Tuesday, November 9, 2010


"Every day at the chiropractic office where I worked I would get a call on my cell phone around four o’clock from Dad, checking in.
“This is Joy”
“Hi, its Dad.“ Hearing his measured tone, deep voice, and careful pronunciation reminded me of Sunday mornings when I was little, sitting on his lap and listening to him read all the voices in the Sunday comics to me. Comparing that man with who he was now made my heart hurt.
“Hi, Dad. How’s it going? Did you do anything fun today?“ I always tried to put him in a good mood.
“Fun? No, not really. I walked around the neighborhood and down to the beach to watch the ducks. Had some lunch.“
“Okay, Dad. Well, I’m at work so I have to go, but thanks for calling. Take care of yourself, and I’ll talk to you tomorrow.“
“Okay. Am I supposed to call you tomorrow?“
“Yes. Put it on your calendar and give me a call in the afternoon.“ This type of exchange became all too familiar; phrases and questions repeated, answers immediately forgotten. I would come to understand that this was the litany of dementia, an exchange of love marred by disconnection. Emotionally, I was having problems with the situation. Like my father, I was denying what was happening, only in my own way. I wanted him to be my parent, opinionated, authoritative, and able to care for himself like a normal adult. The reality, of course, was that he was ill, even though he denied it. He had become disoriented, depressed, and unable to manage his life.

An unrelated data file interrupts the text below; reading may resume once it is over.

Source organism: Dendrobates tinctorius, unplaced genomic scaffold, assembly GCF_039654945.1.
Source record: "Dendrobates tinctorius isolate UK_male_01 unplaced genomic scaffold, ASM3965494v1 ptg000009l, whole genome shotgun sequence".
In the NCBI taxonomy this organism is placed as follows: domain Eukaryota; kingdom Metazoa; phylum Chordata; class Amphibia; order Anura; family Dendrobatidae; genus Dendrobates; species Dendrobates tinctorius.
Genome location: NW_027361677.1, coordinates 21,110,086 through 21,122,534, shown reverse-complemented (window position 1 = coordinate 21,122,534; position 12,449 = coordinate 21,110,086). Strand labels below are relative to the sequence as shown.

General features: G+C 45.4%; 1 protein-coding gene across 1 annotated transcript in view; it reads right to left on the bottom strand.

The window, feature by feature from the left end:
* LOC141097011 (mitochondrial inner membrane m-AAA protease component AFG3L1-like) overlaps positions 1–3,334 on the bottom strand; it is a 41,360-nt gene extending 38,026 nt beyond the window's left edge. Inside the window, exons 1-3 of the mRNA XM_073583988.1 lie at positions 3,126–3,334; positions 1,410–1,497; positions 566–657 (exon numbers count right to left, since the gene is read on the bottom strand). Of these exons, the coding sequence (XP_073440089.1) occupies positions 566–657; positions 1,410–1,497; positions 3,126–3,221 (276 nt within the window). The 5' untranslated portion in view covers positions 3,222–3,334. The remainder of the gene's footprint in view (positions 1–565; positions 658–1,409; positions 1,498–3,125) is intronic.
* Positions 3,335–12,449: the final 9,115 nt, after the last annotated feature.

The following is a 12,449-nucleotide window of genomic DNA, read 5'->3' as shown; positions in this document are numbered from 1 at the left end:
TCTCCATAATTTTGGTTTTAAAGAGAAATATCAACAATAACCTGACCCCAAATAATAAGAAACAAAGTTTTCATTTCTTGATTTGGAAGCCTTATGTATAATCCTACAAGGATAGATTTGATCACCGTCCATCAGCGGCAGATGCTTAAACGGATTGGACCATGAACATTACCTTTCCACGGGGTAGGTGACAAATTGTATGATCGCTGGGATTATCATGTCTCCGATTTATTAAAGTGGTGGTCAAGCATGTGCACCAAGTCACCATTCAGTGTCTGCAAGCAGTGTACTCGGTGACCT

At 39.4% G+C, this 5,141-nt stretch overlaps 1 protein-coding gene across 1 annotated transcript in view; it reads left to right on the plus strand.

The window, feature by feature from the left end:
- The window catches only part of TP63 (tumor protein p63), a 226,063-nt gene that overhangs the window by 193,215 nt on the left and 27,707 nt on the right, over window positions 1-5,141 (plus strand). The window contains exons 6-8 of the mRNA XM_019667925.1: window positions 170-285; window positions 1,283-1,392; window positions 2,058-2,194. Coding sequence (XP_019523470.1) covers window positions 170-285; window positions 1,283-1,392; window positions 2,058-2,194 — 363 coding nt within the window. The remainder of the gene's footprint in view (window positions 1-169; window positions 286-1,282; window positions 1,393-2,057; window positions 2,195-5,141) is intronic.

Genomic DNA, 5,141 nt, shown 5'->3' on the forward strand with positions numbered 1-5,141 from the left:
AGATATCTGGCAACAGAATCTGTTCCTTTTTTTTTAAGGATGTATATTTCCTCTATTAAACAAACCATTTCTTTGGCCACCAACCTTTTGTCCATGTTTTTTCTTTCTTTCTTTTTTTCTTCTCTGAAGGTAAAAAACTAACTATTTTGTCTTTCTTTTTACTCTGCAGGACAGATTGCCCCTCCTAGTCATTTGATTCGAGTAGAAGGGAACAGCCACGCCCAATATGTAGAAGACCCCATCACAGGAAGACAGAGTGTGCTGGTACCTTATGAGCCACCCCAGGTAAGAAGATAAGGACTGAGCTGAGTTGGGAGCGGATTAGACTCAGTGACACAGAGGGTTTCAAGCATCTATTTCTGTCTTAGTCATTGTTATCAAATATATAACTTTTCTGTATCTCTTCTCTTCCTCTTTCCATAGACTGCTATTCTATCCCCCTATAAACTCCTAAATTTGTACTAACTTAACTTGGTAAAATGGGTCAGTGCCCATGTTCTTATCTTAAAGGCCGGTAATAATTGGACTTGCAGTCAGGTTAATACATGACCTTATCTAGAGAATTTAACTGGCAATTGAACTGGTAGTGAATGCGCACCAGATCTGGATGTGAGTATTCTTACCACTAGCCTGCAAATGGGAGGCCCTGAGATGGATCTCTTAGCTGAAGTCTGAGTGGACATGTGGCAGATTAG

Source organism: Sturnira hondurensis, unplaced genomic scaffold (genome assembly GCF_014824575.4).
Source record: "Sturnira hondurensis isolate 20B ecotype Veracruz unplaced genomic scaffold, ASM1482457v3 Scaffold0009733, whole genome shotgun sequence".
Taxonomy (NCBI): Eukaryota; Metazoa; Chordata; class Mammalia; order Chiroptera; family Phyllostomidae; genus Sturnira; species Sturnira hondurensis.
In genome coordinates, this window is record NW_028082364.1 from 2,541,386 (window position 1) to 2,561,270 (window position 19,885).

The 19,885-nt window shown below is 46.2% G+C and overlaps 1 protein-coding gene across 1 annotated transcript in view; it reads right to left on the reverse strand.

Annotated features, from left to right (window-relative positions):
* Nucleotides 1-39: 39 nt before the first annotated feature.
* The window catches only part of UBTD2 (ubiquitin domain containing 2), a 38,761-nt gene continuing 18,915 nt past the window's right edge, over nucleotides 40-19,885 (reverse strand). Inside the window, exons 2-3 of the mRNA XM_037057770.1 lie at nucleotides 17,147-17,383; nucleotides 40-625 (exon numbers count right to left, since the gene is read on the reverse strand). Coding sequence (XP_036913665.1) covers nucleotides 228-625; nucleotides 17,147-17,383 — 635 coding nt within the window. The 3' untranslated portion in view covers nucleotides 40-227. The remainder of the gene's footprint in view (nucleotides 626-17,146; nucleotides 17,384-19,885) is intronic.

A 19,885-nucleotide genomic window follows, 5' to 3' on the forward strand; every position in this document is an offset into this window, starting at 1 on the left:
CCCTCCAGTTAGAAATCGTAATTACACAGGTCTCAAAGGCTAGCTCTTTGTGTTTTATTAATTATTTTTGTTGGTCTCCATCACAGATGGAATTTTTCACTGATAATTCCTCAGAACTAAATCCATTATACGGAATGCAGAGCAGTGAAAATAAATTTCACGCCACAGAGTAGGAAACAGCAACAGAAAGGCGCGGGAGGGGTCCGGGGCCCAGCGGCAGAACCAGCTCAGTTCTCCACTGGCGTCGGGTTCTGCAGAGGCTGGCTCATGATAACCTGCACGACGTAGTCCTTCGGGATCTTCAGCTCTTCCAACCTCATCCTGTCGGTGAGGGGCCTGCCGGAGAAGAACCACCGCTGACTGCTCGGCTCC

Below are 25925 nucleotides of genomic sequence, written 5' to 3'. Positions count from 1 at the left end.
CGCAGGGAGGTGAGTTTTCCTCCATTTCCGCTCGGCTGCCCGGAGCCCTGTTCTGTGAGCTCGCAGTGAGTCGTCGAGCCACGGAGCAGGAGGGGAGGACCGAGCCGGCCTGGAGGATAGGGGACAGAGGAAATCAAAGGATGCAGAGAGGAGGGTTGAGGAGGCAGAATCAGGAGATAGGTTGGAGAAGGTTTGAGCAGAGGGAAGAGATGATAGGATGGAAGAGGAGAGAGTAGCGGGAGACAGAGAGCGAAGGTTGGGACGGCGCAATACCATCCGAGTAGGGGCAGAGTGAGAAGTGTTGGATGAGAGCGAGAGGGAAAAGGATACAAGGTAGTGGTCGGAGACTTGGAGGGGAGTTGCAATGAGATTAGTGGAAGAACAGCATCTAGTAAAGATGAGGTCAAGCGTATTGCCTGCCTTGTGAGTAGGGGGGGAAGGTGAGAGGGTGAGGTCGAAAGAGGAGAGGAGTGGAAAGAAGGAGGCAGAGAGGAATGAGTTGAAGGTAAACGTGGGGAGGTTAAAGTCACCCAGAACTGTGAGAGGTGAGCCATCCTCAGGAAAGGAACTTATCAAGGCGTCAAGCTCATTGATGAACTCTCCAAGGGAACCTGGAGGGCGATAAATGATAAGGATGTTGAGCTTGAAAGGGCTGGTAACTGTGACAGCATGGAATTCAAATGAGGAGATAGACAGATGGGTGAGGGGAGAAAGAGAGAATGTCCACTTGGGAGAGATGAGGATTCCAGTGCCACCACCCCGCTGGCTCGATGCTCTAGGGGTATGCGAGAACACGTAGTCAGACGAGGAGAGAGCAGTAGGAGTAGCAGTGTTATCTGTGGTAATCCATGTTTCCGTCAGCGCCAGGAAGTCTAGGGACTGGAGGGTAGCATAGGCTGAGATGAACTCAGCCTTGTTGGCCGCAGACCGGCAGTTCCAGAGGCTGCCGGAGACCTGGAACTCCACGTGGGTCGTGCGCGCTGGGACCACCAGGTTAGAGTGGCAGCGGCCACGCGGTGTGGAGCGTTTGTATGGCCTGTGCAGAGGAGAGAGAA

But I still needed him to be my parent. He was the last one I had and I was not ready to let go of that. I was completely unprepared to parent him. I was so angry with him, it felt as if he was escaping from his life, escaping from responsibility. I would have no choice but to care for a man who had not cared for me at certain times in my life when I had most needed it. I was bitter at the thought that I would be required to use my limited energy and time, and perhaps exacerbate my chronic illness, to look after this evasive, exhausting man who wouldn’t even acknowledge that there was a problem. I could not face switching roles."

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